The Evoque was a real trendsetter right from the outset. The fashionable straight cut roof, contrasting greenhouse paint, compact dimensions and intricate styling details were true to the sensational LRX concept which shook up the automotive design world with its bold ambitions. The Evoque presented itself as an inimitable fashion statement. Unlike the coupe shaped SUVs which have spawned by the dozen of late, and end up looking more ungainly than stylish, the Evoque looks distinctive and properly in vogue even after being around for almost six years.
We had the stylish machine with us for a few days, albeit with the 2.2 litre diesel engine. The 2017 version gets the new Ingenium 2.0 litre diesel motor, making the Evoque the first Land Rover to get the powerplant. Nonetheless, the 2.2 litre engine powered model, according to the Land Rover India sources is still on sale as we write this story. And while we intend to get you an update on the Ingenium engine powered model soon, in this review we will analyze the 2.2 turbo diesel powered variant.
Does it look and feel special in the real world?
It sure does! The Evoque made its debut in mid 2011 and was a runaway success from the very outset. It was such a strong, and so well differentiated a product that Land Rover didn’t have to bother much with the mid-life facelifts, and the 2016 MY car we drove gets some very small changes over the original, including some visual tweaks, some new features and better refinement.
Land Rover has acted wise and not tried to fix what’s not broken. The company has its hands full catering to the global demand for the Evoque (more than 400,000 have been sold), and they don’t have to overhaul a product that looks and works so well for what it’s meant to do. So for LR’s fastest selling model ever, the changes for the facelift were minimal, and included slightly refreshed front and rear bumpers, along with two restyled grille options and a new design for headlights along with an option for three new alloy wheel designs. Buyers also have the option of choosing from a selection of new colours and materials
Another prominent change is the introduction of the bonnet vents on the five door version which were previously available only on the coupé variant. Those sporty bits are now available on the HSE Dynamic and Autobiography versions.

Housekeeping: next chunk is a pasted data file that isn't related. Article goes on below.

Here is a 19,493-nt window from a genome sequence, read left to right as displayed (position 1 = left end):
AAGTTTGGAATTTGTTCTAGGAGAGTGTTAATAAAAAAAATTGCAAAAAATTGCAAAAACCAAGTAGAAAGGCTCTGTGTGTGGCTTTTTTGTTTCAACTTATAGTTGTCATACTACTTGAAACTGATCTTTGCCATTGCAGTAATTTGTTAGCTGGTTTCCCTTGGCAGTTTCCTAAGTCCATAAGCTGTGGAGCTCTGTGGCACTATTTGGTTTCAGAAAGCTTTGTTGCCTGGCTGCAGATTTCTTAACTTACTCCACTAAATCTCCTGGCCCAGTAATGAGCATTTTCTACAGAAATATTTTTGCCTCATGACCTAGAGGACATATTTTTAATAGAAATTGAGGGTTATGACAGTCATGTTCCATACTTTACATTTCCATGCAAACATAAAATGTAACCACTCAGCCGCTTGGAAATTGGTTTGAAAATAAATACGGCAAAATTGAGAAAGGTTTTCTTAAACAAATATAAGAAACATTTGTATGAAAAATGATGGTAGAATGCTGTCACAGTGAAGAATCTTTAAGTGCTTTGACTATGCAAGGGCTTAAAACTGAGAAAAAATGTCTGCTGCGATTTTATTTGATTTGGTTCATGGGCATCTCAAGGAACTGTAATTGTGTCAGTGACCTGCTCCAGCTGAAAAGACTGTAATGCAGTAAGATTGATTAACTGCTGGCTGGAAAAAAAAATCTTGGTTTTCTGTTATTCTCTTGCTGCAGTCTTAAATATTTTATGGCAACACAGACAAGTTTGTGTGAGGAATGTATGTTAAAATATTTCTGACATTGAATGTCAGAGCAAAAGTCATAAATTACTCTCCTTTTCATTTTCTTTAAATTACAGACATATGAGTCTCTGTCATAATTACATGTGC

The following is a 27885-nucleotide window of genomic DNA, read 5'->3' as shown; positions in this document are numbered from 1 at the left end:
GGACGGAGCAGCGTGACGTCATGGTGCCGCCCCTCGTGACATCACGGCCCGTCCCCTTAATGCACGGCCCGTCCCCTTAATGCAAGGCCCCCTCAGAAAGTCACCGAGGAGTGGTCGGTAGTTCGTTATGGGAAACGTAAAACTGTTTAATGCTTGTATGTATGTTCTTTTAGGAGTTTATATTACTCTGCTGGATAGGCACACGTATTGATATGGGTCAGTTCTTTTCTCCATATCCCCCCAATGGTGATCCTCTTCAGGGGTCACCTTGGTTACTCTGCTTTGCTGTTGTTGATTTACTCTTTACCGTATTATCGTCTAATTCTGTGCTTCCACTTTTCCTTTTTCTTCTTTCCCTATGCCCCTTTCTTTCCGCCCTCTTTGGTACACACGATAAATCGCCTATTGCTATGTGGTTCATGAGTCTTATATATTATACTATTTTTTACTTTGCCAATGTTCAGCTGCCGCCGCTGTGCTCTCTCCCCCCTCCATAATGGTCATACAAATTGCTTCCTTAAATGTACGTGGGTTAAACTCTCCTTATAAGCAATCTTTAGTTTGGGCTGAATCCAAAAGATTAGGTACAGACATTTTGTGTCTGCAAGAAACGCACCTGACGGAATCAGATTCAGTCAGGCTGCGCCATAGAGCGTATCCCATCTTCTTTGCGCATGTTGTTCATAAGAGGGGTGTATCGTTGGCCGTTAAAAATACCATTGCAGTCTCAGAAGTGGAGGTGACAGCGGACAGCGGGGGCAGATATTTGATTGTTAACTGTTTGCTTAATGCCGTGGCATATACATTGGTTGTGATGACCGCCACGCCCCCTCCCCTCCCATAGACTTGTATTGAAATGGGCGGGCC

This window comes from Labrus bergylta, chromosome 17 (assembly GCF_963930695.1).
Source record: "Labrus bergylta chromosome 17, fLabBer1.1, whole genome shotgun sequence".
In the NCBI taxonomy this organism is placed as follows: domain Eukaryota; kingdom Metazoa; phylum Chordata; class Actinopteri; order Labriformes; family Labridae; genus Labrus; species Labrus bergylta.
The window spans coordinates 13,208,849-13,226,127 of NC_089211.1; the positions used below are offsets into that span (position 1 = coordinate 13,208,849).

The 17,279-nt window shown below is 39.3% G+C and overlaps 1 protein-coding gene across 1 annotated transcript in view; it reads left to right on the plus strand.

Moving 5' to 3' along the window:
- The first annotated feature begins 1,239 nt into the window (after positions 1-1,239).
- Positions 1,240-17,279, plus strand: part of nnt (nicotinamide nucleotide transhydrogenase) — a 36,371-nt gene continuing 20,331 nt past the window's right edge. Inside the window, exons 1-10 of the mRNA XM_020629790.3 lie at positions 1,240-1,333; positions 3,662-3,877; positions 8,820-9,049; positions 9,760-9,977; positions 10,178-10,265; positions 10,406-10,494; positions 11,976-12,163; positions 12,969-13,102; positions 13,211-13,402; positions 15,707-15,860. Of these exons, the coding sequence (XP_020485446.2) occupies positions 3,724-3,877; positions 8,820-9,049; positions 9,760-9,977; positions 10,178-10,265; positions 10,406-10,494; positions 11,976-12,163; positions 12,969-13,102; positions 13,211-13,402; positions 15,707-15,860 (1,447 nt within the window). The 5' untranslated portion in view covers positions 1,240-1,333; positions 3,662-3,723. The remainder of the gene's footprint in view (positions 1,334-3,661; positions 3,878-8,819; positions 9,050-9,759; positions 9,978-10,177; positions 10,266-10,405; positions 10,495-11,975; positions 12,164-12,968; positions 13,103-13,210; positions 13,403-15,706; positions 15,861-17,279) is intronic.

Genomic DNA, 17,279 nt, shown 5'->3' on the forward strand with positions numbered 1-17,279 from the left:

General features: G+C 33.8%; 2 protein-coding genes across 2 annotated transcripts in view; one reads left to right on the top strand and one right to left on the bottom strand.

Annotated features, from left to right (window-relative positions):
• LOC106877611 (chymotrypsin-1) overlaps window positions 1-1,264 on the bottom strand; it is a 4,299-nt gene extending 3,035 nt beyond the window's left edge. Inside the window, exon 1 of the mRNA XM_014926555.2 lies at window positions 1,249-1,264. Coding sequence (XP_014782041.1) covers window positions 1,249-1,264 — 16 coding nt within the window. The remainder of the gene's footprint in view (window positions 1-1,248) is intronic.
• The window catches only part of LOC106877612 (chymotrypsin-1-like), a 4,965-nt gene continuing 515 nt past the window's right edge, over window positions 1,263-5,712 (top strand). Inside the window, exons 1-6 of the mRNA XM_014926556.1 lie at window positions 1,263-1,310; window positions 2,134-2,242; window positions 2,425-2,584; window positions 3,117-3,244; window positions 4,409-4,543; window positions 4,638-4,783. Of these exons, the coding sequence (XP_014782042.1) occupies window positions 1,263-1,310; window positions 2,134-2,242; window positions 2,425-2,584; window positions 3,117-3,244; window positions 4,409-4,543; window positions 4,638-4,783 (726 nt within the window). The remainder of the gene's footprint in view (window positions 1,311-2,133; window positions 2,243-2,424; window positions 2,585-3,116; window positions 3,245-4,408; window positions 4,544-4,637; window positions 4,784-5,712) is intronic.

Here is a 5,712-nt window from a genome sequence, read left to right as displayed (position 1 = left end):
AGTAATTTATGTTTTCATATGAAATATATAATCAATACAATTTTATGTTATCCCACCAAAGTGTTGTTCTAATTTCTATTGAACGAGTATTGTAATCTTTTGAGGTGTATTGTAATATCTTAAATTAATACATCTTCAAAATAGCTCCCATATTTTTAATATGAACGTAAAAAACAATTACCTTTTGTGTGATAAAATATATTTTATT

The tailgate spoiler is restyled too and now incorporates a wider but slimmer high-level LED rear brake light.
What has changed inside?
Inside, the seats have been given new upholstery and the dashboard and other panels also see new materials. Our sunburst orange test car was appointed with sporty orange back leather which looked fabulous. The instrument binnacle and the infotainment system inside are new as well. The infotainment system, in particular is accessed via a large eight-inch touchscreen.
If you wish, Land Rover would be happy to outfit the front seats with massagers as an option along with 14-way electric adjustment as an option. Beautiful drive selctor knob that raises itself upon turning the ignition on with all its theatrics is still very much there, making the cabin feel like a special place. Ambient lighting can be tuned in as many as nine colours to suit the mood and occasion.
The dimensions inside remain the same as before and the leg, head and shoulder room on all seats is unaltered. Sure, the Evoque isn’t the most capacious of Land Rover SUVs, but can seat four in supreme comfort. Anybody who tell you otherwise is lying.
Tell me about the engine and performance
As we mentioned before, Land Rover has equipped the Evoque with its latest 2.0 litre Ingenium engine, making it the first Land Rover to get the power plant. Our test car, however, came equipped with 2.2 litre (2,179cc) four cylinder turbo diesel engine. Peak power on the motor is rated at 190PS at 3,500 rpm, while the peak torque of 420Nm comes in at 1,750 clicks.
The 2.2 litre diesel engine comes mated to a new nine speed ZF sourced transmission aimed at more efficient driving with quicker, smoother acceleration. The drive select system is presented in the form of the rotary gearshift we mentioned before along with steering wheel mounted paddle controls. The new transmission is 7.5 kg lighter than its predecessor, and offers better control and economy along with better traction in low-grip conditions, especially in the first gear at slow speeds.
The engine is quite punchy for a 2.2 litre motor and definitely feels a cut above the run of the mill two litre powerplants. The added spunk is clearly perceptible and the nine speed transmission also plays its part in hustling this smart looking urban SUV faster to the ton mark.
Another impressive aspect is the linearity of the engine, which, in conjunction with the nine-speed transmission makes the car literally pull from a little above the idling engine speeds if you so wish. The engine revs freely with its redline marked at 4200 revs and the limiter cutting in at 4500 rpm.
Progress is quick and steady to some serious speeds and you will notice some struggle in acceleration only as the Evoque gets somewhat closer to hitting the double ton.